Mark E. Smith
(mini-interview as part of The Observer's package feature on the kind of Christmas being enjoyed by famous people with the name of Smith)
The Observer, December 23, 1990
by Simon Reynolds
Given his curmudgeonly image, you might expect Mark E. Smith to regard Christmas as a time to endure rather than enjoy.
"I don't mind it," he says. "I'd like it more if it was just for a couple of days. But when the whole country shuts down for two weeks, I find it gets on me nerves a bit. Christmas in this country just drags on and on. Apart from that, it's okay. You can't knock it, can you?"
Mark E. Smith's group, The Fall, are something of a post-punk institution. But, unlike most institutions, The Fall don't stand for anything.
In the 14 years of their existence, they have recorded a gargantuan body of work as demanding, wayward and cryptic as Dylan's, while Smith has been a perennial and voluble presence in the music press.
His Northern bloody-mindedness and bracing inflexibility of character has been reflected in The Fall's coruscating sound — and his views on the so-called festive season.
"Usually, I try to get away altogether. I try to avoid the claustrophobia of being cooped up with the family, and all the arguments," he says.
"This year, though, I'm spending it with my mum, 'cos she's on her own."
And how about the grisly business of giving? "I do all the present buying the day before Christmas. I'm not much of a shopper. I go by instinct. On Christmas Eve, the shops are clear.
"Overall, I enjoy New Year much more than Christmas. I used to live in Edinburgh until recently, and I like the Scottish attitude to New Year. I have a lot of friends up there — real friends, who don't know who I am, if you know what I mean."
Smith migrated to Scotland from his native Manchester after splitting up with his American wife, Brix, last year. During Brix's stint in the band, The Fall shifted somewhat in the direction of pop, and even enjoyed some chart success.
Now 32, Mark E. Smith says he's enjoyed the return to the single life. "It's fantastic, and I need space to work in anyway." Meanwhile, Brix is pursuing a solo pop career and has been romantically linked with violinist Nigel Kennedy.
Smith has his own connections with high culture. The Fall have collaborated with Michael Clark, most notably in a genre-trashing ballet, called I am Curious, Orange, in 1988.
Currently Smith is working on a musical, the details of which he prefers to keep under wraps. It's indicative of the singer's contrary nature that if anybody else in rock had dared to make similar dalliances with high art, they would have been lashed with his most scathing derision.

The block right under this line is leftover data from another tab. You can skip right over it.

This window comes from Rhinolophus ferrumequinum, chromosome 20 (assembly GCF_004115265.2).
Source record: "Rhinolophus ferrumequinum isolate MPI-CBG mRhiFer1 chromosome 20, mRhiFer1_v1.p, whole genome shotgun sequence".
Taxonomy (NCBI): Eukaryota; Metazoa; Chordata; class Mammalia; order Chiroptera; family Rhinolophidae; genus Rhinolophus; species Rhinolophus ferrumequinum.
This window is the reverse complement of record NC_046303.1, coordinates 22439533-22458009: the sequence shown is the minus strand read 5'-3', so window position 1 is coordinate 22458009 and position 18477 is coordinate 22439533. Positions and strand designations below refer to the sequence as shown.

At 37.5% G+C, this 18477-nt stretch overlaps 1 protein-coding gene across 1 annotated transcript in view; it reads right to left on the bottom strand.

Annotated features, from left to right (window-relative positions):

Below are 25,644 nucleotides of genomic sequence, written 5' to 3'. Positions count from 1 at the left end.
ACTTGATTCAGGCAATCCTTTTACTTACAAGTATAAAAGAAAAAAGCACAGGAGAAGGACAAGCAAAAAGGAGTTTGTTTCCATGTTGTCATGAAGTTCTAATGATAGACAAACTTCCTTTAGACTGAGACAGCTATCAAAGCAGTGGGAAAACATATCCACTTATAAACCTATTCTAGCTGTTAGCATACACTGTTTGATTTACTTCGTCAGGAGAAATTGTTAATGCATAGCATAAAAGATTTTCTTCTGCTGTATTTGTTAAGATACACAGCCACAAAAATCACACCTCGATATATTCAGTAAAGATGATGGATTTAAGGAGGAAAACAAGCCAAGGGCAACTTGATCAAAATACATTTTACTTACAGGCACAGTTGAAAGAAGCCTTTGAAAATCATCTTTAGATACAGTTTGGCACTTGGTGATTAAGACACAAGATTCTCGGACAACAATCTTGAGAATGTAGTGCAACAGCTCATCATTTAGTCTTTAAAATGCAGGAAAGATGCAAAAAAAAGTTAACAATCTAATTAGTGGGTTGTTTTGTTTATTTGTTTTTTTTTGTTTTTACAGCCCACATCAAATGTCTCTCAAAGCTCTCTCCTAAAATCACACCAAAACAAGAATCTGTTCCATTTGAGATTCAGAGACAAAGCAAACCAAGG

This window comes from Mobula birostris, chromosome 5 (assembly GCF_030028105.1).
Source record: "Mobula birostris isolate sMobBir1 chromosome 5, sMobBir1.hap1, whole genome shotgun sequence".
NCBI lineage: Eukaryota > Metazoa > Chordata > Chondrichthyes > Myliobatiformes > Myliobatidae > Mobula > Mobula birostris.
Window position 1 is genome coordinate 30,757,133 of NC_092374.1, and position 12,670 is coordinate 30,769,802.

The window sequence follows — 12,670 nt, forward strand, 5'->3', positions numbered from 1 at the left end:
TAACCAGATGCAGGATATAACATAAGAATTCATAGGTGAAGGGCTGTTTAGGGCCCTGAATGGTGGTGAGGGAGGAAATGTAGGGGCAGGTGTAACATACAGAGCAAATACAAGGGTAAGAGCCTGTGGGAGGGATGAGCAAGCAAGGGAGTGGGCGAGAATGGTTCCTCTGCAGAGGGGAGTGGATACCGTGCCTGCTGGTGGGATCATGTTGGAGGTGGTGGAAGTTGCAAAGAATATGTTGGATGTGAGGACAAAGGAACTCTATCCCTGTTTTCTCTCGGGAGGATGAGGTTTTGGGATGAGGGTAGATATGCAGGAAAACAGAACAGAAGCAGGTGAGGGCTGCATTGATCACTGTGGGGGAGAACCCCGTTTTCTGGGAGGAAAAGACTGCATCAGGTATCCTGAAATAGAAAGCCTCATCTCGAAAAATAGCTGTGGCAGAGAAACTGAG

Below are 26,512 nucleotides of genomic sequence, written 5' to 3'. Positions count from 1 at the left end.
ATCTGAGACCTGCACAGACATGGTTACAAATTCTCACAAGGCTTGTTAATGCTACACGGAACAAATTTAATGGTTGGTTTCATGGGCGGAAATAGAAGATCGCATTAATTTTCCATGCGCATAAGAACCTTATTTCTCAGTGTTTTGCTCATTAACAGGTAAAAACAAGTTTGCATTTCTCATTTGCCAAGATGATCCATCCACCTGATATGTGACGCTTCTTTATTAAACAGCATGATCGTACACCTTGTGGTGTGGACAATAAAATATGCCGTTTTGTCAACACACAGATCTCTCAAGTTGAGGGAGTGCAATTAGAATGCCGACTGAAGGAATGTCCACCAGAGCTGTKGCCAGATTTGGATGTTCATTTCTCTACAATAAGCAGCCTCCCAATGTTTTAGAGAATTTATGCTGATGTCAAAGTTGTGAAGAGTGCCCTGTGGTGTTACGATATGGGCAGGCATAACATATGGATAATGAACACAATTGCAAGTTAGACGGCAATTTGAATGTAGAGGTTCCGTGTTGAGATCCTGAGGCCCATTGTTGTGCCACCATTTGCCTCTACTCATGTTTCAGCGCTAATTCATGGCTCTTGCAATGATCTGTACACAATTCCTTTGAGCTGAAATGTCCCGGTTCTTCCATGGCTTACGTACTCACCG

Smith has often fulminated about how rock 'n' roll was ruined when the students and art-college kids got hold of it. And he's long been the music press's token anti-liberal.
His out-of-kilter notions and pet bigotries are relished as an antidote to the right-on pieties of the alternative scene. In interviews he's typically to be found ranting about how wholemeal bread tastes like dust, or why nuclear weapons are preferable to conscription.
"I think aloud when I'm doing interviews," says Smith. "Sometimes the things I say are just a wind-up, but they get taken seriously. But if you're looking for an illiberal quote, then I can tell you that I believe we should be at war with Iraq right now."
If Smith has a creed, it's probably a kind of brass-tacks scepticism, a thoroughly old-school British distaste for humbug and cant.
"There's two things wrong with Britain nowadays," he says. "There's too much media, TV is too much in charge. And everybody's starting to take politics seriously again, now that Thatcher's gone.
"I was always brought up to think that politicians were all as bad as each other, that they were all idiots. I always thought that the good thing about Britain was that everybody thought politics didn't matter, whereas in Europe they think it does."
With his cut-the-crap nature, does he find Christmas nauseatingly twee? Or does he have a secret sentimental streak?
"Well, I'm actually a very nice bloke, I'll have you know. I tend to get written up in a particular way. Of course I have a sentimental side, perhaps overly so. I have a family and all that. I'm just about the only man left among 80 women. All the menfolk are dropping off like flies."
This Christmas, it seems, "our Mark" will be smothered firmly in the ample bosom of his family.